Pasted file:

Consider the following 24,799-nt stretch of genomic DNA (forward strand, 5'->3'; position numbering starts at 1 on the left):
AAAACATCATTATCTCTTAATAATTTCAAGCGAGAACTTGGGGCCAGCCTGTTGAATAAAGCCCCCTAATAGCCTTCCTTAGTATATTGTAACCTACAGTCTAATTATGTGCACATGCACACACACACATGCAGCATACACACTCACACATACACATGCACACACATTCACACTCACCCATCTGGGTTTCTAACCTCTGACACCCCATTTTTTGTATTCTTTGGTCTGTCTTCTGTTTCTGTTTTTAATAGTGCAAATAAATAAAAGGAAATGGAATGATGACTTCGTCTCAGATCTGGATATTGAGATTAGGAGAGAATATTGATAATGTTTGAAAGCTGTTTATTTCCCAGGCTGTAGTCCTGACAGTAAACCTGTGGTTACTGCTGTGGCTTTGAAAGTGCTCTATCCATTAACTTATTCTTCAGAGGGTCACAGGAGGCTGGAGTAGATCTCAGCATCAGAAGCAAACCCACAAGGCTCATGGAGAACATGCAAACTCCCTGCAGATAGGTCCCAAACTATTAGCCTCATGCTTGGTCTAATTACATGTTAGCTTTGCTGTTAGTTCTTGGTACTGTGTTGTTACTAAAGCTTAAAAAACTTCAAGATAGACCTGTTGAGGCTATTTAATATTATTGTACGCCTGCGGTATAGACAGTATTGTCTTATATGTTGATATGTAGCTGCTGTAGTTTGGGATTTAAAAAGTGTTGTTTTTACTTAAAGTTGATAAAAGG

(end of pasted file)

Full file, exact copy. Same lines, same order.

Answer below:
Consider the following 24,799-nt stretch of genomic DNA (forward strand, 5'->3'; position numbering starts at 1 on the left):
AAAACATCATTATCTCTTAATAATTTCAAGCGAGAACTTGGGGCCAGCCTGTTGAATAAAGCCCCCTAATAGCCTTCCTTAGTATATTGTAACCTACAGTCTAATTATGTGCACATGCACACACACACATGCAGCATACACACTCACACATACACATGCACACACATTCACACTCACCCATCTGGGTTTCTAACCTCTGACACCCCATTTTTTGTATTCTTTGGTCTGTCTTCTGTTTCTGTTTTTAATAGTGCAAATAAATAAAAGGAAATGGAATGATGACTTCGTCTCAGATCTGGATATTGAGATTAGGAGAGAATATTGATAATGTTTGAAAGCTGTTTATTTCCCAGGCTGTAGTCCTGACAGTAAACCTGTGGTTACTGCTGTGGCTTTGAAAGTGCTCTATCCATTAACTTATTCTTCAGAGGGTCACAGGAGGCTGGAGTAGATCTCAGCATCAGAAGCAAACCCACAAGGCTCATGGAGAACATGCAAACTCCCTGCAGATAGGTCCCAAACTATTAGCCTCATGCTTGGTCTAATTACATGTTAGCTTTGCTGTTAGTTCTTGGTACTGTGTTGTTACTAAAGCTTAAAAAACTTCAAGATAGACCTGTTGAGGCTATTTAATATTATTGTACGCCTGCGGTATAGACAGTATTGTCTTATATGTTGATATGTAGCTGCTGTAGTTTGGGATTTAAAAAGTGTTGTTTTTACTTAAAGTTGATAAAAGG